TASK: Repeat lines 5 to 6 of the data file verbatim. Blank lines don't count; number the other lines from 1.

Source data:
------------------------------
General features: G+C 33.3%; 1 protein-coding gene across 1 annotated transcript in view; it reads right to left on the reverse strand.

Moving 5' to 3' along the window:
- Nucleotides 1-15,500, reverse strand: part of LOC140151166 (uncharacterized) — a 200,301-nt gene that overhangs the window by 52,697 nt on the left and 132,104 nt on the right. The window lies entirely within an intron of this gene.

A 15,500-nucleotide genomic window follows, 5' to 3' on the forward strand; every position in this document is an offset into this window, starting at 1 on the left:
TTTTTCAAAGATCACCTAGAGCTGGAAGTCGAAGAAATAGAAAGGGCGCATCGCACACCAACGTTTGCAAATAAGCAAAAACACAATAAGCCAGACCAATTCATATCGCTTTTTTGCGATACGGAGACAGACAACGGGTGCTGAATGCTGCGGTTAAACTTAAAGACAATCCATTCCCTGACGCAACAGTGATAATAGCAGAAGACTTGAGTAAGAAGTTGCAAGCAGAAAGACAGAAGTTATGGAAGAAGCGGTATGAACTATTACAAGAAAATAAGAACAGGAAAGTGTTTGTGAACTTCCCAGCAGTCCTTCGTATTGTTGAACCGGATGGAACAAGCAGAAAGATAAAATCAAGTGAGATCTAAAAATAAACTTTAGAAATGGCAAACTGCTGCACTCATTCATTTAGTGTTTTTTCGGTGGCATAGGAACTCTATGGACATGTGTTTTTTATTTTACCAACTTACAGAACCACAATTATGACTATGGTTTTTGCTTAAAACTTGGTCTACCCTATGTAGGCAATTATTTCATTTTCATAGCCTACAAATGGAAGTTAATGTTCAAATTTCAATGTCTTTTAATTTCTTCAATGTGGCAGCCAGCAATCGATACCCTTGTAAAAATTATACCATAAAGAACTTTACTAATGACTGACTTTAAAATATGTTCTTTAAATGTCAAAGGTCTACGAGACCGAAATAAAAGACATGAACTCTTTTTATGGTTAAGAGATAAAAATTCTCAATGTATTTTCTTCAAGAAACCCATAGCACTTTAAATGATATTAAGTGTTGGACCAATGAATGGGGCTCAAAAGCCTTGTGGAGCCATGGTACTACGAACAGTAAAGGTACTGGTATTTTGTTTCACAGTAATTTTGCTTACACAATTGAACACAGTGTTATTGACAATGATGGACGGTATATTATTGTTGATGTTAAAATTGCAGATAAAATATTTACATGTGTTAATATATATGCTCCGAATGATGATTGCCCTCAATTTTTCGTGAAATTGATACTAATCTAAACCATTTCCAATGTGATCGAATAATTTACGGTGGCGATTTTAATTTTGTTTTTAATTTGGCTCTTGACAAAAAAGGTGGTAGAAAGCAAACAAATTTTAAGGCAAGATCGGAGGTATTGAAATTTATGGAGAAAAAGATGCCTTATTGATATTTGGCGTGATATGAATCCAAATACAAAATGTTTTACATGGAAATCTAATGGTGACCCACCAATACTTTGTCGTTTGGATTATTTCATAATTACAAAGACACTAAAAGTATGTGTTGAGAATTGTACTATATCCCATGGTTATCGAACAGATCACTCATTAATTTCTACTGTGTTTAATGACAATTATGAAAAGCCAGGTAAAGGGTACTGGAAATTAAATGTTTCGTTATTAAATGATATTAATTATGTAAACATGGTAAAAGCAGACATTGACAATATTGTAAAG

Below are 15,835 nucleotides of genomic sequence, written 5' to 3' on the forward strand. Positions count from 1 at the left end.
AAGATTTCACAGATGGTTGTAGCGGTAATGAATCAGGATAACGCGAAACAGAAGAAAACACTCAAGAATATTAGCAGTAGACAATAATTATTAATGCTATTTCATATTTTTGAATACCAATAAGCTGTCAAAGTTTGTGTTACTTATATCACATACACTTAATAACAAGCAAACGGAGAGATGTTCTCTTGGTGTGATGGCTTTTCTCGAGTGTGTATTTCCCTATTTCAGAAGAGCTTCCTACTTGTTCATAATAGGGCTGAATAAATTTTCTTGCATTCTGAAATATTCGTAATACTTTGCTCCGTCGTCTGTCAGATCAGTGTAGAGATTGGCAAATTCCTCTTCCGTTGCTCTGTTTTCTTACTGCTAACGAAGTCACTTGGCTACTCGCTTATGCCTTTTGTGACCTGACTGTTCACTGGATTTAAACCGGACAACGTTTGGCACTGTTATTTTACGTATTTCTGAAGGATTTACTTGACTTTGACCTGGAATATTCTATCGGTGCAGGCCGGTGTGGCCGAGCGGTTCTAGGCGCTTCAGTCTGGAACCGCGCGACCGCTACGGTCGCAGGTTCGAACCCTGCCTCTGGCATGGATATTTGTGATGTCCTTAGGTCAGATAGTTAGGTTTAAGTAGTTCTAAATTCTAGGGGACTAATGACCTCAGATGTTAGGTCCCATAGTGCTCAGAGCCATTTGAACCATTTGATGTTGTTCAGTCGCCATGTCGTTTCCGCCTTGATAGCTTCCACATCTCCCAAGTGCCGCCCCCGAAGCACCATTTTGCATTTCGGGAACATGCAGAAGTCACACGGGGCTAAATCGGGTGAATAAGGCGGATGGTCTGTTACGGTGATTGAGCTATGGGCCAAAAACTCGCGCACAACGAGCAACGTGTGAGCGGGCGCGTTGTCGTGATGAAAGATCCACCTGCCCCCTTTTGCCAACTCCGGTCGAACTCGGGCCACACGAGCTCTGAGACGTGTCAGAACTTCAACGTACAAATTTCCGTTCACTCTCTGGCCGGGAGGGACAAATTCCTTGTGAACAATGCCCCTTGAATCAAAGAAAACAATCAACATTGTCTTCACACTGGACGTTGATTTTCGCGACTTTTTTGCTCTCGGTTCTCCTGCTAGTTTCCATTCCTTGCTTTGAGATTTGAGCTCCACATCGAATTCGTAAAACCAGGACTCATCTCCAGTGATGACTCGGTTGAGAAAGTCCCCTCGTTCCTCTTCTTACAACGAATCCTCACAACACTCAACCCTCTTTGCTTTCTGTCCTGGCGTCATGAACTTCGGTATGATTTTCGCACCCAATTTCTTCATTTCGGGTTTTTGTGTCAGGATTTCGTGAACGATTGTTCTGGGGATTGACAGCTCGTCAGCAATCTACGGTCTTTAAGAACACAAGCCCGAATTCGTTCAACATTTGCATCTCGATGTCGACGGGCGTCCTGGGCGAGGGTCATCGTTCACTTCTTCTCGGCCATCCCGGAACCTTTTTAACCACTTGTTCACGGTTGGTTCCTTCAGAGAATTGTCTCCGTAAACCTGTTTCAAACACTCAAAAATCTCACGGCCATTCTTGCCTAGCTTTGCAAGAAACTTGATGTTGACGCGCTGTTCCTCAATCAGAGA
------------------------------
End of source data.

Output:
TTTTTCAAAGATCACCTAGAGCTGGAAGTCGAAGAAATAGAAAGGGCGCATCGCACACCAACGTTTGCAAATAAGCAAAAACACAATAAGCCAGACCAATTCATATCGCTTTTTTGCGATACGGAGACAGACAACGGGTGCTGAATGCTGCGGTTAAACTTAAAGACAATCCATTCCCTGACGCAACAGTGATAATAGCAGAAGACTTGAGTAAGAAGTTGCAAGCAGAAAGACAGAAGTTATGGAAGAAGCGGTATGAACTATTACAAGAAAATAAGAACAGGAAAGTGTTTGTGAACTTCCCAGCAGTCCTTCGTATTGTTGAACCGGATGGAACAAGCAGAAAGATAAAATCAAGTGAGATCTAAAAATAAACTTTAGAAATGGCAAACTGCTGCACTCATTCATTTAGTGTTTTTTCGGTGGCATAGGAACTCTATGGACATGTGTTTTTTATTTTACCAACTTACAGAACCACAATTATGACTATGGTTTTTGCTTAAAACTTGGTCTACCCTATGTAGGCAATTATTTCATTTTCATAGCCTACAAATGGAAGTTAATGTTCAAATTTCAATGTCTTTTAATTTCTTCAATGTGGCAGCCAGCAATCGATACCCTTGTAAAAATTATACCATAAAGAACTTTACTAATGACTGACTTTAAAATATGTTCTTTAAATGTCAAAGGTCTACGAGACCGAAATAAAAGACATGAACTCTTTTTATGGTTAAGAGATAAAAATTCTCAATGTATTTTCTTCAAGAAACCCATAGCACTTTAAATGATATTAAGTGTTGGACCAATGAATGGGGCTCAAAAGCCTTGTGGAGCCATGGTACTACGAACAGTAAAGGTACTGGTATTTTGTTTCACAGTAATTTTGCTTACACAATTGAACACAGTGTTATTGACAATGATGGACGGTATATTATTGTTGATGTTAAAATTGCAGATAAAATATTTACATGTGTTAATATATATGCTCCGAATGATGATTGCCCTCAATTTTTCGTGAAATTGATACTAATCTAAACCATTTCCAATGTGATCGAATAATTTACGGTGGCGATTTTAATTTTGTTTTTAATTTGGCTCTTGACAAAAAAGGTGGTAGAAAGCAAACAAATTTTAAGGCAAGATCGGAGGTATTGAAATTTATGGAGAAAAAGATGCCTTATTGATATTTGGCGTGATATGAATCCAAATACAAAATGTTTTACATGGAAATCTAATGGTGACCCACCAATACTTTGTCGTTTGGATTATTTCATAATTACAAAGACACTAAAAGTATGTGTTGAGAATTGTACTATATCCCATGGTTATCGAACAGATCACTCATTAATTTCTACTGTGTTTAATGACAATTATGAAAAGCCAGGTAAAGGGTACTGGAAATTAAATGTTTCGTTATTAAATGATATTAATTATGTAAACATGGTAAAAGCAGACATTGACAATATTGTAAAG

Below are 15,835 nucleotides of genomic sequence, written 5' to 3' on the forward strand. Positions count from 1 at the left end.